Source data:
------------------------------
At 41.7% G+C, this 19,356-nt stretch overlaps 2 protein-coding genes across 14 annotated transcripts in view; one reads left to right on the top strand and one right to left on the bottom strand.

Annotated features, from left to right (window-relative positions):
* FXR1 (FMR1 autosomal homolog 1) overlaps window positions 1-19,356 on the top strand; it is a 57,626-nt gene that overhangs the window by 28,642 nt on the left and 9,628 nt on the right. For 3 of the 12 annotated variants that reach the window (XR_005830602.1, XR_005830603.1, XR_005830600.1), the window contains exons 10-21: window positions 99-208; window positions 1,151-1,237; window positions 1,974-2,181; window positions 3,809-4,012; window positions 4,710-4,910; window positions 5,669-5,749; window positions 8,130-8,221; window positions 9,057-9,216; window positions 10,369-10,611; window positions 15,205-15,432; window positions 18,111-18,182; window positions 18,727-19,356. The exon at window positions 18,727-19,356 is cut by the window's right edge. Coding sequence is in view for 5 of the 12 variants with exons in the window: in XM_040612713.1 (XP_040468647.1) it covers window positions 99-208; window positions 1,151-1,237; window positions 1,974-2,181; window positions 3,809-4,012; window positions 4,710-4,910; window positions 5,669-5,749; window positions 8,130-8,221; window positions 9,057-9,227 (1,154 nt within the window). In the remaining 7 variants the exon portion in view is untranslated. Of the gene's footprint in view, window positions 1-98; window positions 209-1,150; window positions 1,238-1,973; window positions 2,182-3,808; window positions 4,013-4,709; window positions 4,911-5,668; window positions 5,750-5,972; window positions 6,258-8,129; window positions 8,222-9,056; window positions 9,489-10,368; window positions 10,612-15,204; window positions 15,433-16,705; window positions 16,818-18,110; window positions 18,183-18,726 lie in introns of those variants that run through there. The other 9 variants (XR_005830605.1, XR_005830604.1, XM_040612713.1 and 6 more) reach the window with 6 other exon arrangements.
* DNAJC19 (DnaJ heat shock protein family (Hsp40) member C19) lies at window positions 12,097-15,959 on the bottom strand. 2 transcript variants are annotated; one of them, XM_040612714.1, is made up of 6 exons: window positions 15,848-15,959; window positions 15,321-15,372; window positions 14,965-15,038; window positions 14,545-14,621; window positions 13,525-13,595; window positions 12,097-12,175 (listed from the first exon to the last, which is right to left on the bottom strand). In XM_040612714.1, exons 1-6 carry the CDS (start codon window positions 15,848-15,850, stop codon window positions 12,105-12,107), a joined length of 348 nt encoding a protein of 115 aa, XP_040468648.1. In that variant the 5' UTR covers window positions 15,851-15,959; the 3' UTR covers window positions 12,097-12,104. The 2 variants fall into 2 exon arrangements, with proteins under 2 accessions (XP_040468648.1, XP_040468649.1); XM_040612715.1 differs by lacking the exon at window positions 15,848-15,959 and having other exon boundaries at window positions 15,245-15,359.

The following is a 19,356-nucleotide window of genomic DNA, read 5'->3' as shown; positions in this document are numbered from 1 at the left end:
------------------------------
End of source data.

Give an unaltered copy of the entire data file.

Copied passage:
At 41.7% G+C, this 19,356-nt stretch overlaps 2 protein-coding genes across 14 annotated transcripts in view; one reads left to right on the top strand and one right to left on the bottom strand.

Annotated features, from left to right (window-relative positions):
* FXR1 (FMR1 autosomal homolog 1) overlaps window positions 1-19,356 on the top strand; it is a 57,626-nt gene that overhangs the window by 28,642 nt on the left and 9,628 nt on the right. For 3 of the 12 annotated variants that reach the window (XR_005830602.1, XR_005830603.1, XR_005830600.1), the window contains exons 10-21: window positions 99-208; window positions 1,151-1,237; window positions 1,974-2,181; window positions 3,809-4,012; window positions 4,710-4,910; window positions 5,669-5,749; window positions 8,130-8,221; window positions 9,057-9,216; window positions 10,369-10,611; window positions 15,205-15,432; window positions 18,111-18,182; window positions 18,727-19,356. The exon at window positions 18,727-19,356 is cut by the window's right edge. Coding sequence is in view for 5 of the 12 variants with exons in the window: in XM_040612713.1 (XP_040468647.1) it covers window positions 99-208; window positions 1,151-1,237; window positions 1,974-2,181; window positions 3,809-4,012; window positions 4,710-4,910; window positions 5,669-5,749; window positions 8,130-8,221; window positions 9,057-9,227 (1,154 nt within the window). In the remaining 7 variants the exon portion in view is untranslated. Of the gene's footprint in view, window positions 1-98; window positions 209-1,150; window positions 1,238-1,973; window positions 2,182-3,808; window positions 4,013-4,709; window positions 4,911-5,668; window positions 5,750-5,972; window positions 6,258-8,129; window positions 8,222-9,056; window positions 9,489-10,368; window positions 10,612-15,204; window positions 15,433-16,705; window positions 16,818-18,110; window positions 18,183-18,726 lie in introns of those variants that run through there. The other 9 variants (XR_005830605.1, XR_005830604.1, XM_040612713.1 and 6 more) reach the window with 6 other exon arrangements.
* DNAJC19 (DnaJ heat shock protein family (Hsp40) member C19) lies at window positions 12,097-15,959 on the bottom strand. 2 transcript variants are annotated; one of them, XM_040612714.1, is made up of 6 exons: window positions 15,848-15,959; window positions 15,321-15,372; window positions 14,965-15,038; window positions 14,545-14,621; window positions 13,525-13,595; window positions 12,097-12,175 (listed from the first exon to the last, which is right to left on the bottom strand). In XM_040612714.1, exons 1-6 carry the CDS (start codon window positions 15,848-15,850, stop codon window positions 12,105-12,107), a joined length of 348 nt encoding a protein of 115 aa, XP_040468648.1. In that variant the 5' UTR covers window positions 15,851-15,959; the 3' UTR covers window positions 12,097-12,104. The 2 variants fall into 2 exon arrangements, with proteins under 2 accessions (XP_040468648.1, XP_040468649.1); XM_040612715.1 differs by lacking the exon at window positions 15,848-15,959 and having other exon boundaries at window positions 15,245-15,359.

The following is a 19,356-nucleotide window of genomic DNA, read 5'->3' as shown; positions in this document are numbered from 1 at the left end: